Walking with Poles

Submitted by HedonisticHiking on 4 May 2023

First-time hikers with Hedonistic Hiking often ask about the use of poles. Whilst this is a very personal decision, we ourselves always use them and would highly recommend them to our groups.. However, like wearing in a new pair of boots, you will benefit from a little practice with them before the tour starts. On our Level 5 and Level 4 hikes we would regard poles as essential as there are generally steeper ascents and descents and longer distances.  Our Level 3 and Level 2 tours include some challenging hikes when poles would be advantageous. There are many benefits to walking with poles which have been well researched.


Increased comfort

Using the poles leads to an upright posture, as your weight is distributed across your arms and legs, therefore reducing the strain on knees and ankles. Walking with poles therefore works the upper and lower body at the same time.  Some hikers use just one pole, but for optimum comfort and stability we prefer two.

Feeling more Secure

The poles hugely improve your balance and stability, particularly over rough or difficult terrain.  When your legs start to feel tired at the end of the day, and on steep descents, the poles can significantly aid your sense of security.

Greater Endurance

As the poles are helping to take some of the strain on your body you will notice increased stamina and feel energised to hike further and for longer. Regular walking with the poles builds muscle strength in your arms and shoulders which is also a benefit if you are carrying a day pack.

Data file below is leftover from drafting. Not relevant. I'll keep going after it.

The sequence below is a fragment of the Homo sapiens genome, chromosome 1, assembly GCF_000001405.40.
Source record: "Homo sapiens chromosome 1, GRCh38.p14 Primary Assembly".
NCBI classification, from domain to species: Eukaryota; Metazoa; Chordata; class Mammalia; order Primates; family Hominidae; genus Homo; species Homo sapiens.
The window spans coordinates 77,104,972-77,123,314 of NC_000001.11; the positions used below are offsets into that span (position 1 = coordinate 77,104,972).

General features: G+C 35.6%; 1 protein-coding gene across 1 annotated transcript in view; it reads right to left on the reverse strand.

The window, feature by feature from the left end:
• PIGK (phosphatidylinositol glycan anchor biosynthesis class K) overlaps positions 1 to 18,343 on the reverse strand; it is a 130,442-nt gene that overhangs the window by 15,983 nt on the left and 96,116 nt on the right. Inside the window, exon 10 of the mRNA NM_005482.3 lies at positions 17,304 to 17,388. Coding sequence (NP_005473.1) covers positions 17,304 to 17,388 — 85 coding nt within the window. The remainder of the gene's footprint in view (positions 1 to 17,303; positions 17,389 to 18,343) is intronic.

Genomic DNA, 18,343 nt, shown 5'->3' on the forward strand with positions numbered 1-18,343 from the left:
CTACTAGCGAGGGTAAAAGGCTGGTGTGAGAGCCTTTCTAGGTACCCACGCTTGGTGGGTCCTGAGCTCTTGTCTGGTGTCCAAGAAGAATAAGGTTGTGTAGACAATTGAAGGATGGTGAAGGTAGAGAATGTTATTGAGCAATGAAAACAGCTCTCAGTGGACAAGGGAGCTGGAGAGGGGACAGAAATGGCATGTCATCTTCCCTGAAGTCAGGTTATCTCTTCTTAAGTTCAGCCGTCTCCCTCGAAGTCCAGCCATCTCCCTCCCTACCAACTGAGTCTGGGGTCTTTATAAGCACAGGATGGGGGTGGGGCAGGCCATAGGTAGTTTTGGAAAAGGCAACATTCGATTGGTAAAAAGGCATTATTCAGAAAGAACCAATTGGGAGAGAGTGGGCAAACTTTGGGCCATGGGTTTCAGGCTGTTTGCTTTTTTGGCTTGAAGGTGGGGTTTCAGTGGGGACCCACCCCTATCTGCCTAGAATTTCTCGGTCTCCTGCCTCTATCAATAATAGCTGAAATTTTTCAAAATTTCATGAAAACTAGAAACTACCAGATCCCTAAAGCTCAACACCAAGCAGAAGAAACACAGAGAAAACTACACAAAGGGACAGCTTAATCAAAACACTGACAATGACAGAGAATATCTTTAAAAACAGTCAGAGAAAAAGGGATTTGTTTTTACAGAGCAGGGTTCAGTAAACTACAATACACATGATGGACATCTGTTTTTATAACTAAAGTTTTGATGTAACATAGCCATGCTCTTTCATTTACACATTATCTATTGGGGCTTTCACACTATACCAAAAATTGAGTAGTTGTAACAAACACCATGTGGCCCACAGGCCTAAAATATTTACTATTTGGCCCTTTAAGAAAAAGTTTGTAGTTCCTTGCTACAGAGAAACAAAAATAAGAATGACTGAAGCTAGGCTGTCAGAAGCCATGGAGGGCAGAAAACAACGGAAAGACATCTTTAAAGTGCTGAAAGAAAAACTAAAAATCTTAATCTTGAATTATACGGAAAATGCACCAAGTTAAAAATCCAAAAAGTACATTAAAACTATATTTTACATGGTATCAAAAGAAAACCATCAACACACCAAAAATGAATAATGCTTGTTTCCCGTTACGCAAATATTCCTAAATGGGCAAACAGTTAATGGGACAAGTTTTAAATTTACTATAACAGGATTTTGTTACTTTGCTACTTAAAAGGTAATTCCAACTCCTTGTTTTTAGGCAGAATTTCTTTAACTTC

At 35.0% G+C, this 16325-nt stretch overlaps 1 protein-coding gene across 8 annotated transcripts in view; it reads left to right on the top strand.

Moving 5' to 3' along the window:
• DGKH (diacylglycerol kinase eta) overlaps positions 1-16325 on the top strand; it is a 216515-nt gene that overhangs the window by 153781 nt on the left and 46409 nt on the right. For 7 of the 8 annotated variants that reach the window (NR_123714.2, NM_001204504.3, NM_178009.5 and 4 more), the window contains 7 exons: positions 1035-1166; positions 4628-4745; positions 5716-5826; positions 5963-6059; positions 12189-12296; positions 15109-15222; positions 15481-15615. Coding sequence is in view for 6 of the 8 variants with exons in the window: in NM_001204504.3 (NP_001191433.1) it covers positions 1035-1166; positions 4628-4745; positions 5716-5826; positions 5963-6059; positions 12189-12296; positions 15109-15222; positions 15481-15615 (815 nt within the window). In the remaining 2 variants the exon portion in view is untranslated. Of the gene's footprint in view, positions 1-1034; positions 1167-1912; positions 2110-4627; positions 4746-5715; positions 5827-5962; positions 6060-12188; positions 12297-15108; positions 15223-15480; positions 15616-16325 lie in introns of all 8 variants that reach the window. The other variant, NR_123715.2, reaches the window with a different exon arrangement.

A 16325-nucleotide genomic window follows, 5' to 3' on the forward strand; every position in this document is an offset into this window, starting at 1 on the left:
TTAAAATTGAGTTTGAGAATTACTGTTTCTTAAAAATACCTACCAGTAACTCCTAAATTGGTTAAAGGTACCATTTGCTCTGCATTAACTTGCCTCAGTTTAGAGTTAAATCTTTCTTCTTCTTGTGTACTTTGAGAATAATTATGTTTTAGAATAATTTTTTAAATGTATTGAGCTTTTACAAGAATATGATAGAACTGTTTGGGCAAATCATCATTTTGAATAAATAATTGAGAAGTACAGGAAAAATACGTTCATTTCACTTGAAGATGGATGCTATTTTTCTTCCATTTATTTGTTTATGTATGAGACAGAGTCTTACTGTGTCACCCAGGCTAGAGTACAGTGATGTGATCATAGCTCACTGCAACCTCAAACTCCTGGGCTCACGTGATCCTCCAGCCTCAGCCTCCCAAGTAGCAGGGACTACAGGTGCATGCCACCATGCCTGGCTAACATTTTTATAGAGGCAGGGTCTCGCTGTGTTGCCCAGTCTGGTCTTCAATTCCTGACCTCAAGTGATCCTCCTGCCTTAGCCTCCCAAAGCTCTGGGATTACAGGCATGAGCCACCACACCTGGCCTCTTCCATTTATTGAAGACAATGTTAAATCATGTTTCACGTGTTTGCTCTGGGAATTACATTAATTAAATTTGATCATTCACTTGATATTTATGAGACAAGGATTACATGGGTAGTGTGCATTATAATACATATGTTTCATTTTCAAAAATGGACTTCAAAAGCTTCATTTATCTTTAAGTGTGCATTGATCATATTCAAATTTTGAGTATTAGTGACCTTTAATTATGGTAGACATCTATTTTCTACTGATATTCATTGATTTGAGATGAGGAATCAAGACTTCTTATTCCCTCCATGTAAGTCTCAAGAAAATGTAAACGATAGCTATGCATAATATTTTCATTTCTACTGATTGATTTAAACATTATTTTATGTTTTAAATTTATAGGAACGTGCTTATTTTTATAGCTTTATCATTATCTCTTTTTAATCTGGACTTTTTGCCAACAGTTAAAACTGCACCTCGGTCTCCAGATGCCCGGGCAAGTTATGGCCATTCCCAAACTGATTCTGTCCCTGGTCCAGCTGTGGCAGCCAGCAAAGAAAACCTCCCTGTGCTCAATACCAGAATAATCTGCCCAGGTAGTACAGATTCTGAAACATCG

How to choose the right poles?

As a general rule, the height of the pole should allow your hand to lightly grip the handle with your arm at a right angle to the ground.  We sometime advise guests to adjust the poles according to the terrain, so we might suggest lengthening them for a steep descent, or shortening them for a steep ascent.

Try the handles before you buy to make sure they feel comfortable in your hand, and choose poles with a strap because they allow you to walk with a looser grip and a more relaxed style.

The strongest yet lightest poles are made from carbon fibre, but these are often the most expensive.  However, they are worth the investment as lighter poles are obviously less tiring to carry.  There are a number of accessories you can buy such as rubber tips for tough surfaces, or so-called mud baskets to stop you sinking in very soft ground.  Folding poles are excellent for packing in cabin baggage.  They can also easily be stored in your rucksack if not required on a section of a day's walk, or whilst stopping for lunch or visiting a local museum en route!

We do advise guests, when using the poles for the first few times, to be aware that someone will be coming behind you on the trail and to be careful not to inadvertently injure fellow walkers.  For more information about having the right walking gear, see our Kit List page.